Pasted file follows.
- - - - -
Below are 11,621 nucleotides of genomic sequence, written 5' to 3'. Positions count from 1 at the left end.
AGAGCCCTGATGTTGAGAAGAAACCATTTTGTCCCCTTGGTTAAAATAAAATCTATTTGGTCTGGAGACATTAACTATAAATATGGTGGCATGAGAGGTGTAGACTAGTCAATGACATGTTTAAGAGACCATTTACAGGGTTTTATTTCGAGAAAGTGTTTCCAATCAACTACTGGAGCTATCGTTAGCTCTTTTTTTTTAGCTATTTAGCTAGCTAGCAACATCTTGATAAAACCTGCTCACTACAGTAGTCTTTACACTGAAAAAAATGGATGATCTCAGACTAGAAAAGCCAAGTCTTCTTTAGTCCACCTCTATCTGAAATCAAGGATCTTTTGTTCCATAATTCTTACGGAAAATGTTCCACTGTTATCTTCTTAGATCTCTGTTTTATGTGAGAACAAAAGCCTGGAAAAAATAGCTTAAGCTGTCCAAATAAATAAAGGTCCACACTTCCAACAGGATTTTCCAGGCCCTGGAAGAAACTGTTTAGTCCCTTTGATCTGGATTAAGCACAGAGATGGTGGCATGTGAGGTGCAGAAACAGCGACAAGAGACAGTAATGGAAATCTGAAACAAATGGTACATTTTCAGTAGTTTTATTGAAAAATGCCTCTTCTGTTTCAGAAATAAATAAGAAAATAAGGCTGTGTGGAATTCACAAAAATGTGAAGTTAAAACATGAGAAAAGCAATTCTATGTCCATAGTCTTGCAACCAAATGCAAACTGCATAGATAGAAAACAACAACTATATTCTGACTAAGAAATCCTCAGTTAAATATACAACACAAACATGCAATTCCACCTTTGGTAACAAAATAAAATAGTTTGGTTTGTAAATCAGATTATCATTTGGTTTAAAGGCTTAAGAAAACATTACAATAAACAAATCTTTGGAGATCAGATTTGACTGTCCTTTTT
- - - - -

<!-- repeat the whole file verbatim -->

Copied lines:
Below are 11,621 nucleotides of genomic sequence, written 5' to 3'. Positions count from 1 at the left end.
AGAGCCCTGATGTTGAGAAGAAACCATTTTGTCCCCTTGGTTAAAATAAAATCTATTTGGTCTGGAGACATTAACTATAAATATGGTGGCATGAGAGGTGTAGACTAGTCAATGACATGTTTAAGAGACCATTTACAGGGTTTTATTTCGAGAAAGTGTTTCCAATCAACTACTGGAGCTATCGTTAGCTCTTTTTTTTTAGCTATTTAGCTAGCTAGCAACATCTTGATAAAACCTGCTCACTACAGTAGTCTTTACACTGAAAAAAATGGATGATCTCAGACTAGAAAAGCCAAGTCTTCTTTAGTCCACCTCTATCTGAAATCAAGGATCTTTTGTTCCATAATTCTTACGGAAAATGTTCCACTGTTATCTTCTTAGATCTCTGTTTTATGTGAGAACAAAAGCCTGGAAAAAATAGCTTAAGCTGTCCAAATAAATAAAGGTCCACACTTCCAACAGGATTTTCCAGGCCCTGGAAGAAACTGTTTAGTCCCTTTGATCTGGATTAAGCACAGAGATGGTGGCATGTGAGGTGCAGAAACAGCGACAAGAGACAGTAATGGAAATCTGAAACAAATGGTACATTTTCAGTAGTTTTATTGAAAAATGCCTCTTCTGTTTCAGAAATAAATAAGAAAATAAGGCTGTGTGGAATTCACAAAAATGTGAAGTTAAAACATGAGAAAAGCAATTCTATGTCCATAGTCTTGCAACCAAATGCAAACTGCATAGATAGAAAACAACAACTATATTCTGACTAAGAAATCCTCAGTTAAATATACAACACAAACATGCAATTCCACCTTTGGTAACAAAATAAAATAGTTTGGTTTGTAAATCAGATTATCATTTGGTTTAAAGGCTTAAGAAAACATTACAATAAACAAATCTTTGGAGATCAGATTTGACTGTCCTTTTT